Q&A with champion ski jumper Lindsey Van: Ready to fly

Posted By: The Ski Channel on February 21, 2011 4:26 pm

Lindsey Van, of Park City, Utah, is the reigning world champion of women’s ski jumping. On Friday, Feb. 25 she will compete in the 2011 World Ski Jumping Championships in Oslo, Norway.

Women’s Ski Jumping is the only discipline in the Olympic Winter or Summer Games that does not allow women to compete. After years of battling to finally be allowed to compete in the Games, the International Olympic Committee has said it is “looking favorably” at adding a women’s ski jumping event to the Sochi 2014 Games. A decision will be announced this spring.

Filmmaker William Kerig is producing a documentary feature film — Ready To Fly — about Lindsey and her teammates’ fight to be Olympians. It is set to be released in September 2011. Learn more at http://www.readytoflyfilm.com.

How will this Nordic World Ski Championships (the second ever to allow women to ski jump) be different than the first one in Liberec in 2009?

Because it will be in a country (Norway) that is much more in support of Nordic events, like ski jumping. Hundreds of thousands of people will be there to watch. Our U.S. team is strong and prepared. We – along with our fellow women ski jumpers from around the world — are ready to put on a great show.

Is the field of women jumpers strong for this World Championships? There were 36 jumpers from 13 nations in 2009 – what do you expect this time?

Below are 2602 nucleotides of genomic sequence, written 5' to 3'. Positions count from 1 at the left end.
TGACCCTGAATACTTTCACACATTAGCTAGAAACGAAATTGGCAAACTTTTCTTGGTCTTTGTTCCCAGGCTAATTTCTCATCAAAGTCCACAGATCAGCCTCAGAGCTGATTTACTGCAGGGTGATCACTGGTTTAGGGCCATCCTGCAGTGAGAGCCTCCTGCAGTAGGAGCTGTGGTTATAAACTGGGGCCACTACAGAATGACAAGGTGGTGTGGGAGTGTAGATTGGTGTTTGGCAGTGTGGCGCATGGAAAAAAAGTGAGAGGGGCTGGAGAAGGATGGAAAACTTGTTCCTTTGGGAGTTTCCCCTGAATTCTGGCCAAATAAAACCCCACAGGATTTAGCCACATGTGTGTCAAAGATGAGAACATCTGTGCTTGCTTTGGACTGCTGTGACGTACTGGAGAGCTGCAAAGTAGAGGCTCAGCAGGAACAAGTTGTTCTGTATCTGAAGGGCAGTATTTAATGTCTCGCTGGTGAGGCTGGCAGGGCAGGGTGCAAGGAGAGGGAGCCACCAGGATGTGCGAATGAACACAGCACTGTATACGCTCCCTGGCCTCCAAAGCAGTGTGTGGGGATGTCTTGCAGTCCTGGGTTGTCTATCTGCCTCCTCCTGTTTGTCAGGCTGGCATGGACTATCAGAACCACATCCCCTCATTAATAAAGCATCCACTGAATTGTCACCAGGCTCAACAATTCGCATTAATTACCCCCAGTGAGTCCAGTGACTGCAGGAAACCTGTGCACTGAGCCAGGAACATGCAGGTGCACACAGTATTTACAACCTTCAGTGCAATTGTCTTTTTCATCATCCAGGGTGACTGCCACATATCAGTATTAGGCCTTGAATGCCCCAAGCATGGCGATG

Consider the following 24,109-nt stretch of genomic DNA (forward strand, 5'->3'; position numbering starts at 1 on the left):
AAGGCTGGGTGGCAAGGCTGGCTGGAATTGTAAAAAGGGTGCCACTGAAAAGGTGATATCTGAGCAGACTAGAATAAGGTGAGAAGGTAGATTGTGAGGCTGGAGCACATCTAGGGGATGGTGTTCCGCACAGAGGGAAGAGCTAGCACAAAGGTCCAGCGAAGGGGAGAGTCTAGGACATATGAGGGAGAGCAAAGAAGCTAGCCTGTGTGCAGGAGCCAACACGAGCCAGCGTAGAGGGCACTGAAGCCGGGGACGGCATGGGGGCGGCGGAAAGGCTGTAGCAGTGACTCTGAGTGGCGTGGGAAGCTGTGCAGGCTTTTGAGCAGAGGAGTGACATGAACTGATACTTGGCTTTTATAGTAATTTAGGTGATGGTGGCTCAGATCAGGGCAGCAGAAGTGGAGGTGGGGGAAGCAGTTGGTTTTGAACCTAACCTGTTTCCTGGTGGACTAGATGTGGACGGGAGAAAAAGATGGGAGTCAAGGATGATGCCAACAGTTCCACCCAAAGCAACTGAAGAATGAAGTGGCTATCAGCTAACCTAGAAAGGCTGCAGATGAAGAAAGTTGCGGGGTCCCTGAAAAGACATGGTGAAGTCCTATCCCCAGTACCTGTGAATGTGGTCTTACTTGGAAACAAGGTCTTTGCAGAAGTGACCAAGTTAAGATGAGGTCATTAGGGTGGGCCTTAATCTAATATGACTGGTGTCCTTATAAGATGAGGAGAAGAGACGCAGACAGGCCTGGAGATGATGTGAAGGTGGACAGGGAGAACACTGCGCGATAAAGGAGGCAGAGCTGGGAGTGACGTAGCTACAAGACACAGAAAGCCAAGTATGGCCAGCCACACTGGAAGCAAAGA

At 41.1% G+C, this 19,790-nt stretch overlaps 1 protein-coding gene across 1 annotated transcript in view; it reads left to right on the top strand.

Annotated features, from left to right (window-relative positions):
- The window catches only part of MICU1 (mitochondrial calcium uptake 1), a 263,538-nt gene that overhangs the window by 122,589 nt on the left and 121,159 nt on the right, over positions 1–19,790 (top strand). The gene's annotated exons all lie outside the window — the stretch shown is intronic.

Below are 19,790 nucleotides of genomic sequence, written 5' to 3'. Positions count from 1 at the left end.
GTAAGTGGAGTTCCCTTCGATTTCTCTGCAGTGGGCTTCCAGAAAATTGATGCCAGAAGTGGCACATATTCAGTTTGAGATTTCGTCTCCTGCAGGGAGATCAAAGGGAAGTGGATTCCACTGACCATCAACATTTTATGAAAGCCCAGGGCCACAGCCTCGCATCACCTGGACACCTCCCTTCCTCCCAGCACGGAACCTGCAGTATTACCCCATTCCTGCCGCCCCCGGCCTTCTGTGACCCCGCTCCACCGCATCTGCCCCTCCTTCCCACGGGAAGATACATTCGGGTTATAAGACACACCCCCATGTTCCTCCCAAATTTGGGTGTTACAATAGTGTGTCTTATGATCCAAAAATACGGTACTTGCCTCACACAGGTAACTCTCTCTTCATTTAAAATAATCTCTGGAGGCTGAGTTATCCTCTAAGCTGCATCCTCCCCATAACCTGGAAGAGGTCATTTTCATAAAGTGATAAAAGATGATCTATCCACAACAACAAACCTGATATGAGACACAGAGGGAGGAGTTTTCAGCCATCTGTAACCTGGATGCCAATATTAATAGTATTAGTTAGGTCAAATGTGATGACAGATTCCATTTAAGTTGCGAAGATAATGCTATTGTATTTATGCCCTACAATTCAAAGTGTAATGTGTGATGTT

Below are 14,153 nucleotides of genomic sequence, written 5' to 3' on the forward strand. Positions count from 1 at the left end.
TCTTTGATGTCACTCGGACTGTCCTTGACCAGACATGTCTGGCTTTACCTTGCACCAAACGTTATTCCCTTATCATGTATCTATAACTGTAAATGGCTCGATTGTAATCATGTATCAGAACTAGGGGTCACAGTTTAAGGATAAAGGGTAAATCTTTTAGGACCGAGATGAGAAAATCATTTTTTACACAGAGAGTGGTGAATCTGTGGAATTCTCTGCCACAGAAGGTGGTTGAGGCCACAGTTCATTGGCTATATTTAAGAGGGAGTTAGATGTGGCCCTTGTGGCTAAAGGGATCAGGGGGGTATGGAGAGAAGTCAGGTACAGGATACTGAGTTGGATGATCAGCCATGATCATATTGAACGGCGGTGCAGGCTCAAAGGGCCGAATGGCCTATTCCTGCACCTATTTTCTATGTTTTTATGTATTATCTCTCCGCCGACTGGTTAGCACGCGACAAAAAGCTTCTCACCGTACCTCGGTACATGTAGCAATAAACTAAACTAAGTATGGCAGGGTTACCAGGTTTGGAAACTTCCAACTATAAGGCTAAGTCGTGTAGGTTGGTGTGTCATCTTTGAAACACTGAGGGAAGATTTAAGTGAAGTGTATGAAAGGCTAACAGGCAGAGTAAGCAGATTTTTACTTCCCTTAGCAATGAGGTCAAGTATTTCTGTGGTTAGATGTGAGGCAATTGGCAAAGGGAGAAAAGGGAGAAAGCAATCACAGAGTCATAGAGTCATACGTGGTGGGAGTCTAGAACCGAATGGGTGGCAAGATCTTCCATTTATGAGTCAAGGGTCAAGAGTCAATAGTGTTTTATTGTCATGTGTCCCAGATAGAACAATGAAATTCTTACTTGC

I do think it’s a strong and well-prepared group of athletes. There will be close to 50 competitors from about 16 countries I think. There are less competitors than on the Continental Cup because countries can only send up to four athletes – or they could only elect to send one or two.


What’s your goal for this World Championships – do you feel the pressure to win like in 2009?

I honestly don’t have a goal for this World Championships. I just want to have two good and competitive jumps. Right now I don’t feel a lot of pressure. That comes from inside and I’ve taken that off myself and I don’t expect anything. Of course I want to be in the top three, so if it goes well, I’ll be psyched.


Do you feel that there is a lot riding on this competition for women’s ski jumping given that the International Olympic Committee says it will be watching and will make a decision this spring about adding a women’s event to Sochi 2014?

Honestly, I think our sport will be just fine if IOC is looking for a good competition. I don’t think I have to perform extra good for myself or for IOC. I think they may have already made up their mind about us, but wanted more time to look at the other new sports they are considering as well. Worst-case scenario is that we don’t get in Sochi 2014 – we’re status quo – and so we just keep going.


Why did you take last year off from international competition and what did you do?

I was mentally and physically tired and had some injuries and decided to separate myself from the political side of ski jumping and take step back and re-evaluate my desire to ski jump. I had a lot of free time. I skied a lot and rested and went to Hawaii.